Oyster populations are waning, and the impacts could be more profound than the end of raw bars as we know it. How are oysters and clean water linked?
There’s solid science behind the oyster-clean water connection. According to the NOAA, “Degrading water quality is both a cause and an effect of the oyster decline, because fewer oysters means less filtration capacity.” The trouble is, “oysters, as hardy as they are, can be killed by prolonged periods of low dissolved oxygen.”
Oysters are filter-feeders. That means they suck in the water around them, filtering out the plankton and bits of dead animals and waste that they eat, then spit the water back out, free of that waste. The process feeds the oysters, produces food for humans, and cleans the water around them.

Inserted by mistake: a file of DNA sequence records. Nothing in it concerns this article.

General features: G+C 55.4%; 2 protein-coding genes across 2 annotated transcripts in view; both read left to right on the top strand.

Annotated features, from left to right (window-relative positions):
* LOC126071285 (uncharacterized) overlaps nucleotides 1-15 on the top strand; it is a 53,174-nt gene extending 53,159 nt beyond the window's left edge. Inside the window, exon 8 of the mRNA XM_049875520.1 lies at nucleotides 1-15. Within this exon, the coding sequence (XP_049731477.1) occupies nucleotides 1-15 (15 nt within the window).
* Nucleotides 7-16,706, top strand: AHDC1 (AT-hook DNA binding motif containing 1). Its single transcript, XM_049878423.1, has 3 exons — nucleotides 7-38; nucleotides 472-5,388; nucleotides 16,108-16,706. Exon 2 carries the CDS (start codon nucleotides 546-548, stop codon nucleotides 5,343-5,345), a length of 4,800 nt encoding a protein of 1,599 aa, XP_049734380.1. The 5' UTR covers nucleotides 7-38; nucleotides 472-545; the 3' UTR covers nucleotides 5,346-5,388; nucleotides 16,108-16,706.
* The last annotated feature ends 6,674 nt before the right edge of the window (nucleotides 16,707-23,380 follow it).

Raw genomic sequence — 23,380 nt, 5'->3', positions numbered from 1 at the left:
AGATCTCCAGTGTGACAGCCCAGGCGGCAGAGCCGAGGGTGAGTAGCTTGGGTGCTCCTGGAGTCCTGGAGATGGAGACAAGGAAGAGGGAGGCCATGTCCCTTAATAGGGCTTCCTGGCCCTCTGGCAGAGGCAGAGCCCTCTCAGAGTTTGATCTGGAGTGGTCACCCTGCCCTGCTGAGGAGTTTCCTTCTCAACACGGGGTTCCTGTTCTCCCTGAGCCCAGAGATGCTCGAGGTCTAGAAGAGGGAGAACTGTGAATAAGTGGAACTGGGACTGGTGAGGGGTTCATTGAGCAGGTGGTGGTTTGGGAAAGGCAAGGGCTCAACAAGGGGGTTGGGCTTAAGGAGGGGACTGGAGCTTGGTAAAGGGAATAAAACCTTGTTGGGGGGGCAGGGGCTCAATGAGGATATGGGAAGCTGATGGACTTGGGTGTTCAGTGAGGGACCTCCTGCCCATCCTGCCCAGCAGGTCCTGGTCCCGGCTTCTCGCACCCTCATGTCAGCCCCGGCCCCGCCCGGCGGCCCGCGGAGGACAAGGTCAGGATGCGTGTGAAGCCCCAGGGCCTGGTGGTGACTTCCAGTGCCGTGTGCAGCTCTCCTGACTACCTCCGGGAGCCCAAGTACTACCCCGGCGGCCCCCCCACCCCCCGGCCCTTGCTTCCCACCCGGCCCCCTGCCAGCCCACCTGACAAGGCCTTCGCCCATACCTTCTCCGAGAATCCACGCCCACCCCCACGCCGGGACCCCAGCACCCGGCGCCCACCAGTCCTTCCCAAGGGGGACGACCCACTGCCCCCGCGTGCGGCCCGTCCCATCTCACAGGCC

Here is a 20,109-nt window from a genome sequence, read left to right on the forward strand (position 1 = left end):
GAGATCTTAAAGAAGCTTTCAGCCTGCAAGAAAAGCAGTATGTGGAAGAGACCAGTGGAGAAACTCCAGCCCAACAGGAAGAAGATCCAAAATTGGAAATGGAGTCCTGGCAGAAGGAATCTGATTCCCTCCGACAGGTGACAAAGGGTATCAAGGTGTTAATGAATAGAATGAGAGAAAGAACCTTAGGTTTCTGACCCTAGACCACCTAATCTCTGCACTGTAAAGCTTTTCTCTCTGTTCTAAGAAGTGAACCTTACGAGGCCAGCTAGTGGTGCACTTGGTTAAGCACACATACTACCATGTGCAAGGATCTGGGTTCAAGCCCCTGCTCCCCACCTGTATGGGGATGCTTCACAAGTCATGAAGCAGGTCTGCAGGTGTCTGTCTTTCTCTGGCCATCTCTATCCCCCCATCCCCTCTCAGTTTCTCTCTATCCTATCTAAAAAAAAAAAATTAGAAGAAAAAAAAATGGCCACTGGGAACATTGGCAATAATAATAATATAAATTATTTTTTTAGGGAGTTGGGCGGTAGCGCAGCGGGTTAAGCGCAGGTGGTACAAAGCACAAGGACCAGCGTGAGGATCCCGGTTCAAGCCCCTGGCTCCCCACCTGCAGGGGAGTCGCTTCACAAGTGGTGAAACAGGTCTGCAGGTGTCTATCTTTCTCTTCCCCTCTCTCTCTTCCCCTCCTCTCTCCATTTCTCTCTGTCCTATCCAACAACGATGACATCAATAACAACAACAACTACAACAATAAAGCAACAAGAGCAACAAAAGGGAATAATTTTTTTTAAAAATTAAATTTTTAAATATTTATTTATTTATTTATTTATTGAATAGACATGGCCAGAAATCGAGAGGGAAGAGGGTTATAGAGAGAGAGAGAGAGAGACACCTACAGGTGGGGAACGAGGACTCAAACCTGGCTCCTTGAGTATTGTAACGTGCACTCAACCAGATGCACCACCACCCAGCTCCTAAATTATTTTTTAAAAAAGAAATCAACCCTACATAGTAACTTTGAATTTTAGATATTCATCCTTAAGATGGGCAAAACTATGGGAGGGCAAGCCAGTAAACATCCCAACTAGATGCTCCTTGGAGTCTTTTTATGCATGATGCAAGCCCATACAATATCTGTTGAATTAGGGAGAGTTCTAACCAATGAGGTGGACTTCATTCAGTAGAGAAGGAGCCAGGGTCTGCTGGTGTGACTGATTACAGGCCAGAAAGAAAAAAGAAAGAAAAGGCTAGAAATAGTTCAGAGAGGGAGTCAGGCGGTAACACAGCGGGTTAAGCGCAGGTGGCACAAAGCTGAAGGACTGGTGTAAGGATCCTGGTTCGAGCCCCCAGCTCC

Exactly how much these oysters clean the water, though – that was something that I’d never seen illustrated in a clear, concise, this vs. that sort of way. Until yesterday, that is, when someone forwarded me the following picture:
That’s a pretty compelling picture, originally posted to Reddit by username NoSpicyFood, and followed up with comments about Eastern oysters cleaning up to 50 gallons of water per day. Each.
It’s good stuff, in other words. Take a look at the picture, head on over to the Chesapeake Bay Foundation’s site to learn more about the Eastern oyster. Let us know what you think of the little guys’ work in the comments section at the bottom of the page.